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#7 in HTTP client

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hyperlocal Build Status Coverage Status crates.io docs.rs Master API docs

hyper client and server bindings for unix domain sockets

Hyper is a rock solid rustlang HTTP client and server tool kit. Unix domain sockets provide a mechanism for host-local interprocess communication. Hyperlocal builds on and complements hyper's interfaces for building unix domain socket HTTP clients and servers.

This is useful for exposing simple HTTP interfaces for your Unix daemons in cases where you want to limit access to the current host, in which case, opening and exposing tcp ports is not needed. Examples of unix daemons that provide this kind of host local interface include, docker, a process container manager.

install

Add the following to your Cargo.toml file

[dependencies]
hyperlocal = "0.4"

usage

servers

A typical server can be built with hyperlocal::server::Http

note the example below uses a crate called service_fn which exists here but is not yet published to crates.io

extern crate hyper;
extern crate hyperlocal;
extern crate futures;

use hyper::{header, Body, Request, Response};
use hyper::service::service_fn;
use std::io;

const PHRASE: &'static str = "It's a Unix system. I know this.";

fn hello(_: Request<Body>) -> impl futures::Future<Item = Response<Body>, Error = io::Error> + Send {
    futures::future::ok(
        Response::builder()
            .header(header::CONTENT_TYPE, "text/plain")
            .header(header::CONTENT_LENGTH, PHRASE.len() as u64)
            .body(PHRASE.into())
            .expect("failed to create response")
    )
}

fn run() -> io::Result<()> {
    let path = "test.sock";
    let svr = hyperlocal::server::Http::new().bind(path, || service_fn(hello))?;
    println!("Listening on unix://{path} with 1 thread.", path = path);
    svr.run()?;
    Ok(())
}

fn main() {
    run().unwrap()
}

clients

You can communicate over HTTP with Unix domain socket servers using hyper's Client interface. Configure your hyper client using Client::configure(...).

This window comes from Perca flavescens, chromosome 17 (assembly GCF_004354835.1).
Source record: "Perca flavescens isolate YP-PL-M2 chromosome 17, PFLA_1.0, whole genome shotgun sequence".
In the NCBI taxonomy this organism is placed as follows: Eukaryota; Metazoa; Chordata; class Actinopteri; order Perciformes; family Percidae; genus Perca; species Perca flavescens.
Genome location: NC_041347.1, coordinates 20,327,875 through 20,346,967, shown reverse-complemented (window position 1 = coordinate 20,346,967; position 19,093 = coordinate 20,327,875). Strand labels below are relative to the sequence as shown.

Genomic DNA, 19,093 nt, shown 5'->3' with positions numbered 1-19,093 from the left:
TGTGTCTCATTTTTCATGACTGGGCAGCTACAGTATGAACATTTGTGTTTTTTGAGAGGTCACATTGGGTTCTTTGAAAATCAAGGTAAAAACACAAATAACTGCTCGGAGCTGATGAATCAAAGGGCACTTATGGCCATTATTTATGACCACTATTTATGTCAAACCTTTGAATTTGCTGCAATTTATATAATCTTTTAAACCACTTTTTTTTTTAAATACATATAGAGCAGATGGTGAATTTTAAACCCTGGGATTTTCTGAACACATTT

Hyper's client interface makes it easy to issue typical HTTP methods like GET, POST, DELETE with factory methods, get, post, delete, ect. These require an argument that can be tranformed into a hyper::Uri. Since unix domain sockets aren't represented with hostnames that resolve to ip addresses coupled with network ports ports, your standard url string won't do. Instead, use a hyperlocal::Uri which represents both file path to the domain socket and the resource uri path and query string.

extern crate futures;
extern crate hyper;
extern crate hyperlocal;
extern crate tokio_core;

use std::io::{self, Write};

use futures::Stream;
use futures::Future;
use hyper::{Client, rt};
use hyperlocal::{Uri, UnixConnector};

fn main() {
    let client = Client::builder()
        .keep_alive(false) // without this the connection will remain open
        .build::<_, ::hyper::Body>(UnixConnector::new());
    let url = Uri::new("test.sock", "/").into();

    let work = client
        .get(url)
        .and_then(|res| {
            println!("Response: {}", res.status());
            println!("Headers: {:#?}", res.headers());

            res.into_body().for_each(|chunk| {
                io::stdout().write_all(&chunk)
                    .map_err(|e| panic!("example expects stdout is open, error={}", e))
            })
        })
        .map(|_| {
            println!("\n\nDone.");
        })
        .map_err(|err| {
            eprintln!("Error {}", err);
        });

    rt::run(work);
}

Doug Tangren (softprops) 2015-2017

Dependencies

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